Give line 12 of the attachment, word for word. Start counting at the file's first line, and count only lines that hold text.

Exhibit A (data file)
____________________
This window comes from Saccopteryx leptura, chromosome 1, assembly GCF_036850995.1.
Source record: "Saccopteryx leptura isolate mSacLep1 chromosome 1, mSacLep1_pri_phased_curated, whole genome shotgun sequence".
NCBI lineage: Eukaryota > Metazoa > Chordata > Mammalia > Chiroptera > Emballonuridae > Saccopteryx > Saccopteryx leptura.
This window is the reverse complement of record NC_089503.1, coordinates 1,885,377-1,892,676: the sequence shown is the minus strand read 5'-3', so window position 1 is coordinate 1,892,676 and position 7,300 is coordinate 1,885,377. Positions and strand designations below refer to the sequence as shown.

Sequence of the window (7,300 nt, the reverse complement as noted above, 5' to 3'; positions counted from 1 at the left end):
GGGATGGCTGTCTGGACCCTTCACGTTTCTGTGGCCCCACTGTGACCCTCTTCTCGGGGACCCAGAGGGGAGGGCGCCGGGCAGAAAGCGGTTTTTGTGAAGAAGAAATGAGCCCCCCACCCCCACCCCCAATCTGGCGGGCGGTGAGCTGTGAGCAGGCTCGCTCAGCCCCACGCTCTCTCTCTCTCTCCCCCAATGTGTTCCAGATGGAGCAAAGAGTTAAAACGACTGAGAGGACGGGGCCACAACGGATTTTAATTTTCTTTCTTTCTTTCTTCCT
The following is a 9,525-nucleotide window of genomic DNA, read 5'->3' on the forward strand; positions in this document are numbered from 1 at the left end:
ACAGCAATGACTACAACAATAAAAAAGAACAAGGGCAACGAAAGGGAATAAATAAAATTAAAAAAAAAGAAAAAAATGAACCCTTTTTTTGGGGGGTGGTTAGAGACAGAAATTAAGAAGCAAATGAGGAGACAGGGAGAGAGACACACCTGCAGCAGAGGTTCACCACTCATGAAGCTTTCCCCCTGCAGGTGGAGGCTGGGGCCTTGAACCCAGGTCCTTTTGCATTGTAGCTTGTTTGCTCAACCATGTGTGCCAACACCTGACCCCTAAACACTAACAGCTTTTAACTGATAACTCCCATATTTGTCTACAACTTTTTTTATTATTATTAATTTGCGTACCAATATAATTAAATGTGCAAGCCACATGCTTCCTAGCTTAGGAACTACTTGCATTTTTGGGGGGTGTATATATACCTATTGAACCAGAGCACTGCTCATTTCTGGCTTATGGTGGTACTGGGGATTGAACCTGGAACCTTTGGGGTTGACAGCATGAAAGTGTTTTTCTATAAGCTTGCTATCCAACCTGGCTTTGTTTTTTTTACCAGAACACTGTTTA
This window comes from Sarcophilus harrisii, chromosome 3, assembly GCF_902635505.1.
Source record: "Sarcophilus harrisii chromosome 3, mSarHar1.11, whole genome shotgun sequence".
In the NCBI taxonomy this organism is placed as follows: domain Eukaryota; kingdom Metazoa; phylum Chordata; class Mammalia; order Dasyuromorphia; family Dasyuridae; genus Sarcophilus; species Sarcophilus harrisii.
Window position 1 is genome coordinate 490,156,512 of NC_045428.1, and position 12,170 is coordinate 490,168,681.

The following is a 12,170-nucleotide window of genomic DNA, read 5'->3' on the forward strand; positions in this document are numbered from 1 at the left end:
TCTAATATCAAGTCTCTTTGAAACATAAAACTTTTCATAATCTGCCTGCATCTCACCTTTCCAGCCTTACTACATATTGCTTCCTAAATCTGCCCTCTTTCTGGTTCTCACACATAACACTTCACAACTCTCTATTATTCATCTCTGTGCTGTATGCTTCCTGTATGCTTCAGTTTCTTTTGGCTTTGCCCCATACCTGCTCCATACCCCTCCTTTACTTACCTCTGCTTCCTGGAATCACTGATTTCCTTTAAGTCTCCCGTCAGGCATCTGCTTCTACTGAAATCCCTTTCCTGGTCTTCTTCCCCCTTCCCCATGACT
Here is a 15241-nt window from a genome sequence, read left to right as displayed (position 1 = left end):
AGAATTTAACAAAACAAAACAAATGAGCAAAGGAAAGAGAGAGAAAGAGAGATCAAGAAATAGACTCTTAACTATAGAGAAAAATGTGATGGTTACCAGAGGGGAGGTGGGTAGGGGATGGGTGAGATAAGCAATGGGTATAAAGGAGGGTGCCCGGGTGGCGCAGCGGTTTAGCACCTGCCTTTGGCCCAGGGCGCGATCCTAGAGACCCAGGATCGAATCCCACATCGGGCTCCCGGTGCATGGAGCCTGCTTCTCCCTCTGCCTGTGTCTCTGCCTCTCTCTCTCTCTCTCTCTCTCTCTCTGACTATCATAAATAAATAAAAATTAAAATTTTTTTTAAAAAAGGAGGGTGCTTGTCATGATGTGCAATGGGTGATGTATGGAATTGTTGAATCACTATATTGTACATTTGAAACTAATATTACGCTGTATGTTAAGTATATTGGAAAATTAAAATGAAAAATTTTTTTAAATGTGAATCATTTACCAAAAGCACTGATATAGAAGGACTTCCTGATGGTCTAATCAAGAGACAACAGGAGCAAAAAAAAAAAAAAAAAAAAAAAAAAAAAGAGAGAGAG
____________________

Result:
Window position 1 is genome coordinate 490,156,512 of NC_045428.1, and position 12,170 is coordinate 490,168,681.